The main thrust of’s article is actually whether or not earthquakes happen in clusters, given the recent temblors in Japan, New Zealand, and Chile. A number of experts weigh in on the matter. The article jumps off from a column in Newsweek by Simon Winchester, the author of Krakatoa and books about geologic history, who argues that there is “little doubt” that earthquakes happen in clusters (the outlet also interviewed Winchester). Then it paraphrases Rundle, the earthquake expert from UC Davis, saying that while scientists have tended to view major earthquakes as impendent, and clustering as random, the recent string of forceful temblors worldwide has some asking about correlation. Then it quotes a geophysicist with the USGS saying, “There is no evidence of global large-earthquake clustering beyond localized aftershock sequences.”

The yes-maybe-definitely-not quotation strategy might leave the impression of he-said-she-said reporting, but the takeaway message from’s work is that there is, in fact, plenty of doubt surrounding Winchester’s theory that earthquakes cluster. An article in The Boston Globe also does a good job explaining that while they “might seem like a powerful trend … geophysicists do not know whether the clustering of large earthquakes represents anything more than chance.”

Most of the articles cited above also mentioned that it is still impossible to predict earthquakes. What none of them provided, however, was a clear description of the research geologists and seismologists are are doing to improve their knowledge. A piece from Popular Mechanics stood apart in this regard, explaining that:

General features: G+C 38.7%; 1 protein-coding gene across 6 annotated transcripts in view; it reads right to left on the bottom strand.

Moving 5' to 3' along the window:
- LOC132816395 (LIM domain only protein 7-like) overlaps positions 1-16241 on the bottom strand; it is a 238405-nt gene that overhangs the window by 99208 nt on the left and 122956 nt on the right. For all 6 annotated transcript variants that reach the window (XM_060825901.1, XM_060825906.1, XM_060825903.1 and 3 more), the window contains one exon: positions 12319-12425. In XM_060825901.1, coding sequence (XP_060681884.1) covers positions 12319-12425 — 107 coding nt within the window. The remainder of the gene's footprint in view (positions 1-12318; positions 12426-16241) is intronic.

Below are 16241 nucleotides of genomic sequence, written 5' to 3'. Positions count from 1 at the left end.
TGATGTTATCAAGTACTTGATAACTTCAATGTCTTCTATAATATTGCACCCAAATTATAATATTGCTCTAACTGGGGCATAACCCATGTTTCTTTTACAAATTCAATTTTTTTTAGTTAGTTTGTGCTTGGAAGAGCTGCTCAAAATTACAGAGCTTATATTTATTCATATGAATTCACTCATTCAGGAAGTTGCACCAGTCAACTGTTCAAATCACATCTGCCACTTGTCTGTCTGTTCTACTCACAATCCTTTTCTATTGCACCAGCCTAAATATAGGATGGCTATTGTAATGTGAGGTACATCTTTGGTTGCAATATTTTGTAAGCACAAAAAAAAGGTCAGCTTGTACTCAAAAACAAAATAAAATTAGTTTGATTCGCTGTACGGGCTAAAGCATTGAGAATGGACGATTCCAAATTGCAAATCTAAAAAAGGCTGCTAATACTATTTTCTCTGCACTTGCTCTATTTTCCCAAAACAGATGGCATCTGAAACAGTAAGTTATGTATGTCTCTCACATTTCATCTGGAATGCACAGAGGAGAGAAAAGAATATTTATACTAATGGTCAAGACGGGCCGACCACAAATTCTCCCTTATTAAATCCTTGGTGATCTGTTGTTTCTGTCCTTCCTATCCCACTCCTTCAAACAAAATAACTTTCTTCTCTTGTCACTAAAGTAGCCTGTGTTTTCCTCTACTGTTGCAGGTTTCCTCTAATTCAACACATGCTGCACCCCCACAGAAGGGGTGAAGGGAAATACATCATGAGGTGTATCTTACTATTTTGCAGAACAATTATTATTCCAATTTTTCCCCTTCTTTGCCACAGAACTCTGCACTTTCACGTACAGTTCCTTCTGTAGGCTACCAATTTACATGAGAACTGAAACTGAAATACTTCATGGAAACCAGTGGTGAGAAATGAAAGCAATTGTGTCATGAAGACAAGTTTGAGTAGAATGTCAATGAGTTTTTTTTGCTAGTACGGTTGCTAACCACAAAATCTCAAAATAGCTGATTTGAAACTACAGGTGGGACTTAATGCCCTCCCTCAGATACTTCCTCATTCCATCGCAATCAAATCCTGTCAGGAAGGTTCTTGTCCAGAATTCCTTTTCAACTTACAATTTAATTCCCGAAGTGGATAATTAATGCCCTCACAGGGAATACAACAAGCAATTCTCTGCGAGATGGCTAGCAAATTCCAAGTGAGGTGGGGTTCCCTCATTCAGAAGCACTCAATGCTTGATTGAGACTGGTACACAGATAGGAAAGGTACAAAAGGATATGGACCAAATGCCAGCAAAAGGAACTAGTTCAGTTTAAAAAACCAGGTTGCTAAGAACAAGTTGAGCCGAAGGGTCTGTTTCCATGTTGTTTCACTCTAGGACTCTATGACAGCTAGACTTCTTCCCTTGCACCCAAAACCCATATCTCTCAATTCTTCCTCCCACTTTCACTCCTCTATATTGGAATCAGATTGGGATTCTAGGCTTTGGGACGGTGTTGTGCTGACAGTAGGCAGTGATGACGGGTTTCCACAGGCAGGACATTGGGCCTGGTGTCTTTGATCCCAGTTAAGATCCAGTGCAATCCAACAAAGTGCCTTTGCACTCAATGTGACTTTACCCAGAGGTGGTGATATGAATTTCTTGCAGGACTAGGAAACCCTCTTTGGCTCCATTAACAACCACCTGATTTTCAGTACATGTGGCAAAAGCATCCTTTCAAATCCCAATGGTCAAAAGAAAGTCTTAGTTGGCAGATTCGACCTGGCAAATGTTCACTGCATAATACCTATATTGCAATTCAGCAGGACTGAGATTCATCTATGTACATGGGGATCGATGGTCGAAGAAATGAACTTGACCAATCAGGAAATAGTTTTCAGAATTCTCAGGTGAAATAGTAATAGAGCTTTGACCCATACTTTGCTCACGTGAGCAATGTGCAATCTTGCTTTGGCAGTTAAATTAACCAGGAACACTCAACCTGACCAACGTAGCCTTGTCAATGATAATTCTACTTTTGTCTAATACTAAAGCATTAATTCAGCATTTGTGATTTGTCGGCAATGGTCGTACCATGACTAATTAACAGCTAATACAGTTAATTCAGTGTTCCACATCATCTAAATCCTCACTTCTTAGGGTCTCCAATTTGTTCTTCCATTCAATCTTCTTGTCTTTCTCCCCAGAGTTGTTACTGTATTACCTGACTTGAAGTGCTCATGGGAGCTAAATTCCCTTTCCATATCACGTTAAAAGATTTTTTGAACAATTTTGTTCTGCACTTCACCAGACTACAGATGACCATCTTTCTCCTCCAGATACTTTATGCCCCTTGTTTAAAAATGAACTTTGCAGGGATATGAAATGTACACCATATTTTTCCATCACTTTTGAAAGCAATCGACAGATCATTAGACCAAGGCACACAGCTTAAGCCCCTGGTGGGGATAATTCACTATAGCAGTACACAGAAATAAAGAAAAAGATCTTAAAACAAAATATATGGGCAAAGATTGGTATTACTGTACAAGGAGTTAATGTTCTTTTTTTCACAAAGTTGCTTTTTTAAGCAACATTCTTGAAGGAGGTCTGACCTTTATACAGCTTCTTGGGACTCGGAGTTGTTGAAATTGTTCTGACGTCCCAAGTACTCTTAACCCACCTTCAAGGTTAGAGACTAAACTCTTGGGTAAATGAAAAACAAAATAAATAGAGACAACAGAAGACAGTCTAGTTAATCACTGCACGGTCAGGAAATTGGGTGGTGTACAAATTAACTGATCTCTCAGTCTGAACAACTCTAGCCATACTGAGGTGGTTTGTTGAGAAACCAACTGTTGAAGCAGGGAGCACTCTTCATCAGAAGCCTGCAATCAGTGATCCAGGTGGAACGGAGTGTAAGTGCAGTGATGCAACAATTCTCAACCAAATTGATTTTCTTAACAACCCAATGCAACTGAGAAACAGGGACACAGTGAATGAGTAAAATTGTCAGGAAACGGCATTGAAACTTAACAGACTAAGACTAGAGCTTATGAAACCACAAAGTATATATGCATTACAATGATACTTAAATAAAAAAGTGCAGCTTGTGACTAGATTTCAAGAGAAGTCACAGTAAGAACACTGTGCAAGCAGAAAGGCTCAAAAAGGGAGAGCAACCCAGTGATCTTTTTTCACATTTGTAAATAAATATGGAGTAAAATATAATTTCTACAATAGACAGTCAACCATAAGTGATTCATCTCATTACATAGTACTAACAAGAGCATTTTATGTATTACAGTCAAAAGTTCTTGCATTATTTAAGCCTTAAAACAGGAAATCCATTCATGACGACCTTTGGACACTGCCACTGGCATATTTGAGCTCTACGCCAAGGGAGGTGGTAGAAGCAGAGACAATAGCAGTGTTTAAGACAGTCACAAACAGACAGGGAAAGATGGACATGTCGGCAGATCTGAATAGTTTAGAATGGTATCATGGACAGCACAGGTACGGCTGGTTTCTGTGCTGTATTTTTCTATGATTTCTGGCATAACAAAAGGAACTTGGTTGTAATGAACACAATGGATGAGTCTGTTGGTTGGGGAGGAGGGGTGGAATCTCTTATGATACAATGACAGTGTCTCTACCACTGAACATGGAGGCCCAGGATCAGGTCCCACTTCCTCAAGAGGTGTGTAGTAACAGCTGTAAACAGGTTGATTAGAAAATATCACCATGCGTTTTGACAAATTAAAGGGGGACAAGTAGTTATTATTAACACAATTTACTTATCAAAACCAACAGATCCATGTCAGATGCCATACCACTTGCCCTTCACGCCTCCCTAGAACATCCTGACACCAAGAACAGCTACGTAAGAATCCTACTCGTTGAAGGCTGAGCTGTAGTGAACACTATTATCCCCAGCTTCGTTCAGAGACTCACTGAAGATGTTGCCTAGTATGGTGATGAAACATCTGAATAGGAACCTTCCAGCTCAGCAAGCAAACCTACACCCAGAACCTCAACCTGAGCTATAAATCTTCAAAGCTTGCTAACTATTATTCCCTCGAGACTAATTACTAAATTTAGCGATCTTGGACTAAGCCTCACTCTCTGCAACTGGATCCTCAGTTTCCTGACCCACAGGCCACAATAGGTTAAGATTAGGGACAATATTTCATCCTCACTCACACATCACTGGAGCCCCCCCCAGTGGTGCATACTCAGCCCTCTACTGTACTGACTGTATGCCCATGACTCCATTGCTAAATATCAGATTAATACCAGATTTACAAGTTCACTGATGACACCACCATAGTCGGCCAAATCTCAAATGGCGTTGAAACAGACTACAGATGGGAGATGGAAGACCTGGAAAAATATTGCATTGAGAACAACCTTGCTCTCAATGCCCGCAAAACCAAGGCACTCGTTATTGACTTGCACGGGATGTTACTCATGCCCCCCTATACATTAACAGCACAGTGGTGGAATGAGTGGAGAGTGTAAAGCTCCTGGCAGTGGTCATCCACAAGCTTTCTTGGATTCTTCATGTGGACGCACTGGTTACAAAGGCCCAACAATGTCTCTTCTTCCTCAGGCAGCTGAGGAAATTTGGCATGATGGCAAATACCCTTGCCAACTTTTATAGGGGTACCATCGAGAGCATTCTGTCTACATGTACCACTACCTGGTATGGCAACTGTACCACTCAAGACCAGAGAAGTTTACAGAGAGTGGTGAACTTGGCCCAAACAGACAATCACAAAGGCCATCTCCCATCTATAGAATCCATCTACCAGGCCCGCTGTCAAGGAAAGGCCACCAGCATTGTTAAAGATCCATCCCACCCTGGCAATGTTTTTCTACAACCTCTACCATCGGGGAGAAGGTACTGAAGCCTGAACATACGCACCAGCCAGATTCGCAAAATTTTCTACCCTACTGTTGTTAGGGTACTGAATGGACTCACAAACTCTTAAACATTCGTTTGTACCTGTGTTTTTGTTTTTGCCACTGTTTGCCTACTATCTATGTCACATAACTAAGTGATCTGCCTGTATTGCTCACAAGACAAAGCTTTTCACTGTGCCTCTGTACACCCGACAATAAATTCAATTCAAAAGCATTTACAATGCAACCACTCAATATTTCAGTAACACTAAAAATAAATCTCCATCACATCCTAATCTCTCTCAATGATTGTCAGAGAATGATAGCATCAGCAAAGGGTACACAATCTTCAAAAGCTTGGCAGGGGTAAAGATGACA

Despite decades of research, seismologists are still unable to predict these catastrophic events. Some experts fear they may be chaotic phenomena and hence fundamentally unpredictable. Instead, scientists focus on more attainable goals, deploying sensor arrays, satellite instrumentation and computer simulations to develop a clearer picture of how earthquakes happen, where they are likely to strike and how much damage they can do.

The article then goes on to describe a project called the San Andreas Fault Observatory at Depth, a sister program called the Plate Boundary Observatory, and finally, the Large High Performance Outdoor Shake Table at the University of California at San Diego, each of which is providing new information about earthquake dynamics. In a similar fashion, Nature News distanced itself from the pack with an article explaining why “few experts thought the seismic zone off Sendai, Japan, was capable of such violence.” The piece focuses on what the event is teaching scientists about the relative earthquake potential related to subduction of old, versus new, oceanic crust.

These detailed accounts of ongoing earthquake research should guide more reporters. Articles about the statistical likelihood of earthquakes in California and how those quakes might compare to the one in Japan are fine, but readers would surely benefit from more specifics about how scientists know what they know and about how the Golden State is using that knowledge (or not) to safeguard the public.

Curtis Brainard is the editor of The Observatory, CJR's online critique of science and environment reporting. Follow him on Twitter @cbrainard.